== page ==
We think it is fair to say that since 1920, the sound of African-American music has dominated American music. What was it about African-American musical innovations that cause them to evolve instead of wither and die?
Everyone has an opinion, and we are no different. We think the music lasts because it has a philosophical foundation that gives this music eternal freshness. If we can borrow from Emma Lazarus, we think the key is the soul of African-Americans “yearning to be free.” In many ways, the philosophy of great African-American thinkers, whether it is Frederick Douglas, Booker T. Washington, Martin Luther King, Jr. or Malcolm X, keeps hammering home one constant reminder: this country ought to live up to its philosophical foundations, laid down by Thomas Paine and Thomas Jefferson. To paraphrase Winston Churchill, we eventually get it right…after we have tried everything else first.
To the extent that Broadway composers were able to understand and tap into this music, especially spirituals, they were able to write some of their best music for the stage, such as Kern’s “Ol’ Man River” and Gershwin’s opera, Porgy and Bess. White composers learned of this music from many sources; however, theatrical performances must be counted as a likely source. While we think the following quote may overstate the effect Al Jolson had on Broadway, certainly there is some truth in it. According to the St. James Encyclopedia of Popular Culture: “Almost single-handedly, Jolson helped to introduce African-American musical innovations like jazz, ragtime, and the blues to white audiences…. [and] paved the way for African-American performers like Louis Armstrong, Duke Ellington, Fats Waller and Ethel Waters… to bridge the cultural gap between black and white America.”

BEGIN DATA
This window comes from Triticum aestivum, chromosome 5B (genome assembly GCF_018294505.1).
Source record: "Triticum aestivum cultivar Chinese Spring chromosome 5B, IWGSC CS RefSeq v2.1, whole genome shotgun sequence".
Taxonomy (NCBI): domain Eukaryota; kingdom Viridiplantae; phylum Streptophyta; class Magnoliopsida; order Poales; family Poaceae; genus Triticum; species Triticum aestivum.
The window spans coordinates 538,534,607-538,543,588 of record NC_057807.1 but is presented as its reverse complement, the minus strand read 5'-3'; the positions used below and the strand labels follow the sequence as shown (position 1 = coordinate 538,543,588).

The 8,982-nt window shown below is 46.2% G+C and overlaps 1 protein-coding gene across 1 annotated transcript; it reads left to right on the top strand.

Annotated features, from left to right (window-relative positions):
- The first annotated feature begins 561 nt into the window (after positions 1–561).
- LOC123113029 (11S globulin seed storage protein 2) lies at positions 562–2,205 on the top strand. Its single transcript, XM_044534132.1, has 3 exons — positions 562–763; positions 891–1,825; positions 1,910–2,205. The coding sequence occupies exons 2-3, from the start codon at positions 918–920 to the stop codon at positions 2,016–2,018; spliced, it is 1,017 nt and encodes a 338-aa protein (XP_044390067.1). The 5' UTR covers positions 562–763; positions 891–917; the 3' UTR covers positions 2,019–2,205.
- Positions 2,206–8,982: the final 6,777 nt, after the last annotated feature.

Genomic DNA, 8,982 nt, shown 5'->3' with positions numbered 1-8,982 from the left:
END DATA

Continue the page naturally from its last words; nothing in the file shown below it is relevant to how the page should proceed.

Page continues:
Jazz historian Amiri Baraka wrote, “the entrance of the white man into jazz…did at least bring him much closer to the Negro.” He points out that “the acceptance of jazz by whites marks a crucial moment when an aspect of black culture had become an essential part of American culture.”